The United States Court of Appeals for the Second Circuit recently held that Major League Baseball’s licensing of team logos was subject to rule of reason review under Section 1 of the Sherman Act. The court affirmed summary judgment in favor of MLB because the appellant did not challenge the licensing program under that rule. Major League Baseball Properties, Inc. v. Salvino, Inc., No. 06-1867 (2d Cir. Sept. 12, 2008) (attached MLB Properties v. Salvino). The baseball clubs give (with a few exceptions) exclusive licensing rights to a single entity. According to the MLB’s expert Frank Fisher (a world renowned economist), this system offers many efficiencies including allowing MLB licensing to compete better with other sports licensing; offering one-stop shopping to licensees; centralized management on matters such as quality control, intellectual property rights enforcement and negotiations and sales to licensees. According to Fisher, these efficiencies should result in lower licensing fees. The appellant had offered an expert report from economist Mr. Louis A. Guth, a Special Consultant for NERA, who disputed these efficiencies and asserted that the MLB licensing entity functioned as a cartel unresponsive to demand. The Second Circuit affirmed the exclusion of Guth’s report under Daubert v. Merrell Dow because (unlike Fischer’s report) it was unsupported by evidentiary citations or empirical analysis. The Second Circuit held that the rule of reason and not the per se rule or “quick look” analysis applied because the “arrangement might plausibly be thought to have a net precompetitive effect, or possibly no effect at all on competition.” Through different reasoning, the Second Circuit in this case reached the same result as the Seventh Circuit did in a challenge to a nearly identical licensing program by the NFL. See American Needle Inc. v. Nat’l Football League, No. 07-4006, 2008 WL 3822782 (7th Cir. Aug. 18, 2008) discussed in the Post of September 4, 2008. In that case, the Seventh Circuit held that the NFL teams were incapable of conspiring with themselves under the Copperweld doctrine in these particular circumstances. In this case, the Second Circuit did not address the Copperweld doctrine, but it did observe that the relevant market should include licenses for other professional sports. Therefore, it would be unlikely for the MLB’s licensing activities to have an effect on competition. This case should prove useful for practitioners for its discussion of when the per se rule, rule of reason or quick look analysis applies, the tests used under these analyses and the pitfalls of an inadequate expert report.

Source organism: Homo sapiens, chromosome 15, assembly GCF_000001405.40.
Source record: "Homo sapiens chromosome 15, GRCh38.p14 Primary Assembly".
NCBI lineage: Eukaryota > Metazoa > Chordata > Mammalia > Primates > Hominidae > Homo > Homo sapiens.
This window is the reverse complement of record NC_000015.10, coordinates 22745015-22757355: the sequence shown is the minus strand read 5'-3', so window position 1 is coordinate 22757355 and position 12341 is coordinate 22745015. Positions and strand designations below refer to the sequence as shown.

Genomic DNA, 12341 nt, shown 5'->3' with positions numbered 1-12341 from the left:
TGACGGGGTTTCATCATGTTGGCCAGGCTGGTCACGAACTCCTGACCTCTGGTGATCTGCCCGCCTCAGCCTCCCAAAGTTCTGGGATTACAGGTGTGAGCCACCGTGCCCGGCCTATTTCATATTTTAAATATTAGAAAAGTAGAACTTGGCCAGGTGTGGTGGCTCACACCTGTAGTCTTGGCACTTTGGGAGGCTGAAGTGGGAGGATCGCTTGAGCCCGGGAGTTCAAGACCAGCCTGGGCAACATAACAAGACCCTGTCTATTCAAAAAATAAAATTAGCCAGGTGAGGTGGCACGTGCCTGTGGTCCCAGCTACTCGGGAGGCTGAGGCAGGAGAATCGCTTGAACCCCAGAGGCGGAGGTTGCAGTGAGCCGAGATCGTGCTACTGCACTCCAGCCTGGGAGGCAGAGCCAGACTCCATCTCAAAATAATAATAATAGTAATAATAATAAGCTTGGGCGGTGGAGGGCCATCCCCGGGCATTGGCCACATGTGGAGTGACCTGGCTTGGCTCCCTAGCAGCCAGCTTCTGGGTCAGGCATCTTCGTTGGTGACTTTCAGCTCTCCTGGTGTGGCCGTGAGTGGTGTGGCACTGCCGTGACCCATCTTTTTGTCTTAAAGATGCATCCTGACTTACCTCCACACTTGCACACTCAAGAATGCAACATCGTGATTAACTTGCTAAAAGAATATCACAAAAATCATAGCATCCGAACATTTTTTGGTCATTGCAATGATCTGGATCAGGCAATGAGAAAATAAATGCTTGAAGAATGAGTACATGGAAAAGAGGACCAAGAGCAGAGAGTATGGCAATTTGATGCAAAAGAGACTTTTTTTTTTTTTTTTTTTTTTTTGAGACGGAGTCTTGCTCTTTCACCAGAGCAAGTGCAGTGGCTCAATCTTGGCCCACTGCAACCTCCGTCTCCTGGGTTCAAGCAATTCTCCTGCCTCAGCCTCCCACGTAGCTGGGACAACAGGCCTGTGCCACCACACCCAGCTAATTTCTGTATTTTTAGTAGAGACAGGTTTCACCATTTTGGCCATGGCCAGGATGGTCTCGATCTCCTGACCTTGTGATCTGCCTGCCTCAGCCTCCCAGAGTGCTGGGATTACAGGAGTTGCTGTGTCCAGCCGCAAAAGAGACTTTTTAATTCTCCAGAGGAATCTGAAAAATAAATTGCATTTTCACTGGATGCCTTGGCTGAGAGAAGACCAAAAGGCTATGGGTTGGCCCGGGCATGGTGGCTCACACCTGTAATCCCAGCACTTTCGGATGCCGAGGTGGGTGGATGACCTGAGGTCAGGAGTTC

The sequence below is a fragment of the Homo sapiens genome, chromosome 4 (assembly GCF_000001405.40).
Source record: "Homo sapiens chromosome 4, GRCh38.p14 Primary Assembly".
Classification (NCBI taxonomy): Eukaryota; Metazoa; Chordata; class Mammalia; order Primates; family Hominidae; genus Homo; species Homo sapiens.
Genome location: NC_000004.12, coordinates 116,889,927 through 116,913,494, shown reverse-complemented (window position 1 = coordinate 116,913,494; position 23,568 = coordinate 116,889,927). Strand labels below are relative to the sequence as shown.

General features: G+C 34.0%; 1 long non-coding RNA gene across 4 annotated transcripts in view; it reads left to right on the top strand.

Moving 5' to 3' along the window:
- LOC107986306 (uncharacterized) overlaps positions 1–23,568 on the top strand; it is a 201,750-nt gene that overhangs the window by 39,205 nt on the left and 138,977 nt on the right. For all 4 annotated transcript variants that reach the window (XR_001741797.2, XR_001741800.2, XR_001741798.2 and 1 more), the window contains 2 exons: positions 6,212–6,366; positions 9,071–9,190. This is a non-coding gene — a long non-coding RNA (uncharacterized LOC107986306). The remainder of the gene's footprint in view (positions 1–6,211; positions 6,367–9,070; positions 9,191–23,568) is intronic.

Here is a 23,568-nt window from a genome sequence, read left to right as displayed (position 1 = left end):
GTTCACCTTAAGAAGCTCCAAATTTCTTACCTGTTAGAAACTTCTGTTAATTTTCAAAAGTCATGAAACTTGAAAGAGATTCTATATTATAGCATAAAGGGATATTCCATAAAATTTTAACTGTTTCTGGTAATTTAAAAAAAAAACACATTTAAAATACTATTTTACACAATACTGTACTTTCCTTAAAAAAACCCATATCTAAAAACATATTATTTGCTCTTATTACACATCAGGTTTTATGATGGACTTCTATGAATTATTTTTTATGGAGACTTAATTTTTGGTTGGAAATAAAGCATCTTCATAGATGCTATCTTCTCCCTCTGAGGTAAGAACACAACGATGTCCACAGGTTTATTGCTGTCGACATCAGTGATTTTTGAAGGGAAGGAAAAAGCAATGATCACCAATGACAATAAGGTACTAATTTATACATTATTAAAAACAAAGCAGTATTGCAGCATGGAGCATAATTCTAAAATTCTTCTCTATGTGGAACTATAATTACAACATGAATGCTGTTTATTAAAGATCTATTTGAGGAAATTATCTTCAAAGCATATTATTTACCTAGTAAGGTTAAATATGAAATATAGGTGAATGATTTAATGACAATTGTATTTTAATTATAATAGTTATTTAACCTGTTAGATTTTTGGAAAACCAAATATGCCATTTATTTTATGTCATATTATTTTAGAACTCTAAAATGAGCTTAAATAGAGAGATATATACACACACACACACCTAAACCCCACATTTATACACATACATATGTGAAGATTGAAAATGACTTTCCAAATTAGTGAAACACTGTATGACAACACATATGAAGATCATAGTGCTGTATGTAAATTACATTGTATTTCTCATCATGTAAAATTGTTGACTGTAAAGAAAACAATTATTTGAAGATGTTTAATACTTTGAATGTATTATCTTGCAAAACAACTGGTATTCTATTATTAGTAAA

Posted by : October 6, 2008| On :
Posted by : September 4, 2008| On :
The United States Court of Appeals for the Seventh Circuit applied the Copperweld doctrine to a sports league for the first time. In so doing, it recently affirmed summary judgment in favor of the NFL, its teams and Reebok in an antitrust challenge to an exclusive license of team names and logos to Reebok for use on headwear. American Needle Inc. v. Nat’l Football League, No. 07-4006, 2008 WL 3822782 (7th Cir. Aug. 18, 2008) (attached American Needle v. NFL). The plaintiff — an unsuccessful bidder — alleged that the collective action by the teams to combine all of their intellectual property rights and create an exclusive license was a conspiracy to prevent other vendors from obtaining licenses to the team names and logos in violation of Section 1 of the Sherman Act. The plaintiff also alleged that the teams monopolized “the NFL team licensing and product wholesale markets” in violation of Section 2 of the Sherman Act. Id. at *2. The Seventh Circuit held that the teams should be treated as a single entity under the Copperweld doctrine. As explained in Wild, et al., “Private Equity Groups Under Common Legal Control Constitute a Single Enterprise Under the Antitrust Laws,” 3 NYU Journal of Law and Business 231, 237 and n.31 (attached under articles above), that doctrine treats two or more firms that are under common ownership or have a unity of interest in a common course of action as a single firm incapable of conspiring or otherwise acting collectively under the antitrust laws. The Seventh Circuit did so because “the teams share a vital economic interest in collectively promoting all of NFL football” (id. at *7) and should be able to cooperate so that the NFL “can compete against other entertainment providers.” Id. at *8.